STATE Sen. Rob Standridge, R-Norman, has a simple but ambitious goal for Oklahoma's Medicaid program. “My passion is getting people off these programs,” he says. Standridge doesn't want to achieve that goal by arbitrarily “kicking them off,” but by helping people achieve self-sufficiency.
Although touted as a safety net, Oklahoma's current Medicaid program actually grows regardless of economic conditions, suggesting that enrollees find it hard to transition from state assistance to private insurance. Since 1995, Oklahoma's Medicaid enrollment has increased every year. When times are tough, more people enroll; when the economy is booming ... more people enroll!
In the 2000 state budget year, 12.13 percent of Oklahoma's population was on Medicaid. By the 2012 budget year, that figure reached 26.57 percent, a 141 percent gain in enrollment at a time the state's population grew just 10.3 percent. This trend is clearly unsustainable, and undesirable. Its impact on state finances is significant. Total Medicaid spending in Oklahoma, including state and federal dollars, increased 190.9 percent during that time period even as inflation increased just 35 percent. Looking only at state Medicaid appropriations, the picture gets worse: From the 2001 budget year to 2012, state spending on Medicaid increased 217 percent.
State Medicaid spending is often touted as a way to get “free” federal matching funds, but over the past decade the federal Medicaid reimbursement rate to Oklahoma has been cut 7 percent, which forced diversion of other state funds away from things like schools and roads to preserve Medicaid. Another cut totaling $66 million is scheduled. And President Barack Obama has called for cutting Medicaid payments further.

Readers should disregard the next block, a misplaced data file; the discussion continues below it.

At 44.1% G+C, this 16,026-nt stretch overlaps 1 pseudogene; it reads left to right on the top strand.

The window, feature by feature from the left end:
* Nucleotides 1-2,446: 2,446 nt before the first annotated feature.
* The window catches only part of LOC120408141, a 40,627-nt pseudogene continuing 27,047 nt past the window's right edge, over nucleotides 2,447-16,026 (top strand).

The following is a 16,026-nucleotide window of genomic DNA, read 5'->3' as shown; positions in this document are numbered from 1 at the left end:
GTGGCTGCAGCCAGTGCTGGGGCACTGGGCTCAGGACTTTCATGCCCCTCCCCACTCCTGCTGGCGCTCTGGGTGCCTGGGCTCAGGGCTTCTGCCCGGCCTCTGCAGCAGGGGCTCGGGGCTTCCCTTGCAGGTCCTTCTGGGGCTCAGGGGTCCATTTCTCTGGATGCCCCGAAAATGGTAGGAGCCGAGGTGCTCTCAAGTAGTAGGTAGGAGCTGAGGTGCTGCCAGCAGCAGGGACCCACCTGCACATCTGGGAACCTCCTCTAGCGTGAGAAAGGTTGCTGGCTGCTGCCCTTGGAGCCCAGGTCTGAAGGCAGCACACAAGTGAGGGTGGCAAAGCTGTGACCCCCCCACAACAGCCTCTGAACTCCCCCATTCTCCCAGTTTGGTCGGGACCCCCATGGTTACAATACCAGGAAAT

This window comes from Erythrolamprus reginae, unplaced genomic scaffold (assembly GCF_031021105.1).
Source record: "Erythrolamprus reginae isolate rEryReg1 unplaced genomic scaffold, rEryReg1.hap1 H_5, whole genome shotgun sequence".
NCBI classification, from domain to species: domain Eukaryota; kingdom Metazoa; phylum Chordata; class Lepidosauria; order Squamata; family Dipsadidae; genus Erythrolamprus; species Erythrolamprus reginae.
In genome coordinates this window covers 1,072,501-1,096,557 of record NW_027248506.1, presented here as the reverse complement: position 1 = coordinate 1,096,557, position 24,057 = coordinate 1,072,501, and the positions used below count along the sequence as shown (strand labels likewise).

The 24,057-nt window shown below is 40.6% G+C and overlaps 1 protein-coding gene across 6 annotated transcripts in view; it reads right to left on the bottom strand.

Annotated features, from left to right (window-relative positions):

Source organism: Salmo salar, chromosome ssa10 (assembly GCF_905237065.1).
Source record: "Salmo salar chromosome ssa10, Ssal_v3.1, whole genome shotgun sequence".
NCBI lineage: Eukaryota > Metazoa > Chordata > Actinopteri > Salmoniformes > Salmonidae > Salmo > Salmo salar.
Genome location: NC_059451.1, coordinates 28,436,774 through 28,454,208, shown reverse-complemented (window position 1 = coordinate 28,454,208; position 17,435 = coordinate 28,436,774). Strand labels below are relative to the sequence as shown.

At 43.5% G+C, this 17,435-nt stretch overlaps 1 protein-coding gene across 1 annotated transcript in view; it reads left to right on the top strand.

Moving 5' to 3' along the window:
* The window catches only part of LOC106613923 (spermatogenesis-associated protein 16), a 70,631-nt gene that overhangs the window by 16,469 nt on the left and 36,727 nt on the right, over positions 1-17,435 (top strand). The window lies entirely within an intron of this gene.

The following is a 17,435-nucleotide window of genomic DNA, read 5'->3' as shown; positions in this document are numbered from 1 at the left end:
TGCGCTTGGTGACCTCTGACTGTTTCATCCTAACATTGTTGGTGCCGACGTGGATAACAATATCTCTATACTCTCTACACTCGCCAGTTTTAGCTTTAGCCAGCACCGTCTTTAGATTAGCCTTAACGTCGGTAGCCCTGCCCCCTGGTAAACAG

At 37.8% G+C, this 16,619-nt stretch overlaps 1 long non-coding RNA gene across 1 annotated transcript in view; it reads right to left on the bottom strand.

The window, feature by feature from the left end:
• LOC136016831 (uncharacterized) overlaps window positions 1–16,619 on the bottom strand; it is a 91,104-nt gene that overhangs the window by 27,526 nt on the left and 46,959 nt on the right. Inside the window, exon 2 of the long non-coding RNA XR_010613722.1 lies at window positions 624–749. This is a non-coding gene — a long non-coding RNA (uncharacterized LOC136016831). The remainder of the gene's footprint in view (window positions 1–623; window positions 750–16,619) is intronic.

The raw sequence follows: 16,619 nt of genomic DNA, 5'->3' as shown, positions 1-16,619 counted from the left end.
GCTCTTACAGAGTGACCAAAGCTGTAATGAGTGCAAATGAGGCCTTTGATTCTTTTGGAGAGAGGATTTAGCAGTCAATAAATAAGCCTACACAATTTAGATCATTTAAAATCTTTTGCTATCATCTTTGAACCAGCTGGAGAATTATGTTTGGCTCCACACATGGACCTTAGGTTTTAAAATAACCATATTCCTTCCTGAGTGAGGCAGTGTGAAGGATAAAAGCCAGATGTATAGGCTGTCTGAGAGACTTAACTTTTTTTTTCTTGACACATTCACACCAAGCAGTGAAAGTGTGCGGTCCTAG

Even if costs weren't an issue, the program isn't particularly effective at improving health outcomes. Under the traditional fee-for-service model, medical care for Medicaid patients often is segmented, leaving providers with an incomplete picture of patients' medical histories. That ultimately creates more medical problems. A 2005 survey published in Health Affairs found that up to 34 percent of patients experienced a significant, avoidable medical error due to uncoordinated care. A 2009 multistate study by Southeastern Consultants found uncoordinated care resulted in medical costs that were five times the cost of coordinated care for the same diagnosis.
To improve the system, other states have allowed private insurance plans to compete to provide coordinated, managed care to Medicaid patients. Those reforms include incentives for providers to take challenging patients while rewarding them for patients' health improvement.
A legislative study requested by Standridge recently reviewed Medicaid reforms in Georgia, Kansas and North Carolina. Those states are now saving money, increasing patient choice and improving health outcomes. Georgia's per-enrollee Medicaid spending actually declined 2.7 percent from 2004 to 2009, even as patient care improved; Oklahoma's spending increased 4.5 percent, nearly double the national average.
Standridge says implementing similar reform in Oklahoma likely will require a multiyear effort. A pharmacist by trade, he said lawmakers must not try to reduce costs by simply cutting provider payments; currently, around 33 percent of Oklahoma doctors no longer accept new Medicaid patients.
Despite the enormity of the challenge, Standridge says there is “growing support” for Medicaid reform in the Legislature. Let's hope he's right, and that those reforms make the program an effective provider of temporary aid to the truly needy. Given the current Medicaid system's ever-increasing financial and human toll, Oklahoma literally can't afford to leave it unchanged.